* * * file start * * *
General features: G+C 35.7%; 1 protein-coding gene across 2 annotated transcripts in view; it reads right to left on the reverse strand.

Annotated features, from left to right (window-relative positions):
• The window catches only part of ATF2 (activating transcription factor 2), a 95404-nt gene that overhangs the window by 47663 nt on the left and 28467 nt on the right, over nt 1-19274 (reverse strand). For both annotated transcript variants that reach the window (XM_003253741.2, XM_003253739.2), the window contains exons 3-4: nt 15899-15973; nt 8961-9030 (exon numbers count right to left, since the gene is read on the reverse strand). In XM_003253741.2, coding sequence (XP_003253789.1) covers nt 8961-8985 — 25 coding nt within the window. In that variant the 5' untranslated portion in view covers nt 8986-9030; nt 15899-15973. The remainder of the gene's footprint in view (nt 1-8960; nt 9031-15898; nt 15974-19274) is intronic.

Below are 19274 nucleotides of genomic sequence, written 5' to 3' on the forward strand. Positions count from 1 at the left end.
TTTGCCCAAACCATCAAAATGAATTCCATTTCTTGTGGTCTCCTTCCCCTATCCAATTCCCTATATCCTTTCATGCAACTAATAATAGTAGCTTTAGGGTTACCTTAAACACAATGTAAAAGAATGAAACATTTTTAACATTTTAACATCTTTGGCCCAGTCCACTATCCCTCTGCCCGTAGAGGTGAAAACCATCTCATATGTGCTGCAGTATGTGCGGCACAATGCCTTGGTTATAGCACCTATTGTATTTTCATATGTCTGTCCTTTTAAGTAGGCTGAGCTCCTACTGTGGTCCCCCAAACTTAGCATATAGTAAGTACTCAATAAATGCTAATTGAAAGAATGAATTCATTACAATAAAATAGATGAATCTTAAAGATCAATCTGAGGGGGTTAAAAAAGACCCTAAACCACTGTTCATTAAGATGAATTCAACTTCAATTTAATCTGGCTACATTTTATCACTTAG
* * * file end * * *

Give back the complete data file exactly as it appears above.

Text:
General features: G+C 35.7%; 1 protein-coding gene across 2 annotated transcripts in view; it reads right to left on the reverse strand.

Annotated features, from left to right (window-relative positions):
• The window catches only part of ATF2 (activating transcription factor 2), a 95404-nt gene that overhangs the window by 47663 nt on the left and 28467 nt on the right, over nt 1-19274 (reverse strand). For both annotated transcript variants that reach the window (XM_003253741.2, XM_003253739.2), the window contains exons 3-4: nt 15899-15973; nt 8961-9030 (exon numbers count right to left, since the gene is read on the reverse strand). In XM_003253741.2, coding sequence (XP_003253789.1) covers nt 8961-8985 — 25 coding nt within the window. In that variant the 5' untranslated portion in view covers nt 8986-9030; nt 15899-15973. The remainder of the gene's footprint in view (nt 1-8960; nt 9031-15898; nt 15974-19274) is intronic.

Below are 19274 nucleotides of genomic sequence, written 5' to 3' on the forward strand. Positions count from 1 at the left end.
TTTGCCCAAACCATCAAAATGAATTCCATTTCTTGTGGTCTCCTTCCCCTATCCAATTCCCTATATCCTTTCATGCAACTAATAATAGTAGCTTTAGGGTTACCTTAAACACAATGTAAAAGAATGAAACATTTTTAACATTTTAACATCTTTGGCCCAGTCCACTATCCCTCTGCCCGTAGAGGTGAAAACCATCTCATATGTGCTGCAGTATGTGCGGCACAATGCCTTGGTTATAGCACCTATTGTATTTTCATATGTCTGTCCTTTTAAGTAGGCTGAGCTCCTACTGTGGTCCCCCAAACTTAGCATATAGTAAGTACTCAATAAATGCTAATTGAAAGAATGAATTCATTACAATAAAATAGATGAATCTTAAAGATCAATCTGAGGGGGTTAAAAAAGACCCTAAACCACTGTTCATTAAGATGAATTCAACTTCAATTTAATCTGGCTACATTTTATCACTTAG